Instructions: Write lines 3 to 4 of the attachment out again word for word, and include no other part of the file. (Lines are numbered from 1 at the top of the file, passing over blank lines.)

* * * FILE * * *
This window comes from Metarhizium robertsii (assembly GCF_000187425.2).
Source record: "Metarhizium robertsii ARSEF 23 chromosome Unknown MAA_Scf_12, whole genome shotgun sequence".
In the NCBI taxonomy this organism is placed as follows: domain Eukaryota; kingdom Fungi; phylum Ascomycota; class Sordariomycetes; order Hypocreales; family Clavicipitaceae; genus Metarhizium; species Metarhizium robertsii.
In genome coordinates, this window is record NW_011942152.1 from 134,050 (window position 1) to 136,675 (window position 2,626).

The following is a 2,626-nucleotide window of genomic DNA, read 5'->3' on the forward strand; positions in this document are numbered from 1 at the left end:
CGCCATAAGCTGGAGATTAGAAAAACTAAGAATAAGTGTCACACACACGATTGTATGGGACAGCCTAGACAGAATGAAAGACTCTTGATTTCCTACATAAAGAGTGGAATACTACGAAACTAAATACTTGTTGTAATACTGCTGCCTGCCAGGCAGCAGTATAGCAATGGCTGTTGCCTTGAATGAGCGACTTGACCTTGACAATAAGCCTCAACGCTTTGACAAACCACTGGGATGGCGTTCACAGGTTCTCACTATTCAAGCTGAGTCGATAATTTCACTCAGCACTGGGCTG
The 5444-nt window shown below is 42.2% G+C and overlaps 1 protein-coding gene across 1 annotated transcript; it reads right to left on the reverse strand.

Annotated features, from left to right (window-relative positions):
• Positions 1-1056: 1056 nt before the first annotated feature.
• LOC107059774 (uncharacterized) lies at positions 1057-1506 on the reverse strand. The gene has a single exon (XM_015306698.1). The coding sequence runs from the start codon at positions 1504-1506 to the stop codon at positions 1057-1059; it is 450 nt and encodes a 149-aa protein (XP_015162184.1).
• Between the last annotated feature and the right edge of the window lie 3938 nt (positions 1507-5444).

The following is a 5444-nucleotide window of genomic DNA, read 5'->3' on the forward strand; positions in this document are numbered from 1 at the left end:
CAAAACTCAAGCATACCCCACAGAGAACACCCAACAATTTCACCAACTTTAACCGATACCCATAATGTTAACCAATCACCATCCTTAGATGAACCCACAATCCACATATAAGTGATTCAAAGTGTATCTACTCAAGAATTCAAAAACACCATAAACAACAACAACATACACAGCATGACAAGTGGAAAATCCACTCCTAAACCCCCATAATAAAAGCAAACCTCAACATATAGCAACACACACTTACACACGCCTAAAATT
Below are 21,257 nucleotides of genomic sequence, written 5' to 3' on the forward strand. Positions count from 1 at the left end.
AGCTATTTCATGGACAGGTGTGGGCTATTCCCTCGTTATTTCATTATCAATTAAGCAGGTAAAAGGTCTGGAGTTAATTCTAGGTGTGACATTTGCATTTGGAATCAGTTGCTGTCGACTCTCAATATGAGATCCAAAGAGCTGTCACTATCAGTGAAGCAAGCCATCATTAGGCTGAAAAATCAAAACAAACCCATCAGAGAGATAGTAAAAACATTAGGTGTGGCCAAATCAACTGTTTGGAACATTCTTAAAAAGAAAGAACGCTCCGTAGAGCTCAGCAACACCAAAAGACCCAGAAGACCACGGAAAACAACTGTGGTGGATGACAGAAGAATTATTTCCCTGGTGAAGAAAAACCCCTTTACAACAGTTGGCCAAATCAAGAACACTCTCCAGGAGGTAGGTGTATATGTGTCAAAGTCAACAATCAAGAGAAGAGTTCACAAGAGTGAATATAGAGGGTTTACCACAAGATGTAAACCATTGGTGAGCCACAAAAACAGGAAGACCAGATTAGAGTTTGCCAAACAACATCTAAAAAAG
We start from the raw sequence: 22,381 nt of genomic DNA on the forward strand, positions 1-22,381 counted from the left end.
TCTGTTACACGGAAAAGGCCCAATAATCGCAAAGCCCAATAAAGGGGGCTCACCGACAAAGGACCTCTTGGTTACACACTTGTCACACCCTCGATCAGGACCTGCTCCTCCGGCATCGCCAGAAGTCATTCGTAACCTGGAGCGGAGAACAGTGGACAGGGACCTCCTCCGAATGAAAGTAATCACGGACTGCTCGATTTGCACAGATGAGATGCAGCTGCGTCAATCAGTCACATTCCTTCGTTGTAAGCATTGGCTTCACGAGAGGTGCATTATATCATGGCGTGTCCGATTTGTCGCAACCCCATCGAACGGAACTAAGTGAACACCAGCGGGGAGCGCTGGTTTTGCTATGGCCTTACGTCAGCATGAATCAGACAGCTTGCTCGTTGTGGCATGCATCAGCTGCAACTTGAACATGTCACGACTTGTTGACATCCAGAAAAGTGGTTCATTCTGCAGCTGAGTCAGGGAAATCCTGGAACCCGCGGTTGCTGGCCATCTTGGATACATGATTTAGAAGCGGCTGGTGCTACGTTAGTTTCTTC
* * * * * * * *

In the NCBI taxonomy this organism is placed as follows: domain Eukaryota; kingdom Fungi; phylum Ascomycota; class Sordariomycetes; order Hypocreales; family Clavicipitaceae; genus Metarhizium; species Metarhizium robertsii.
In genome coordinates, this window is record NW_011942152.1 from 134,050 (window position 1) to 136,675 (window position 2,626).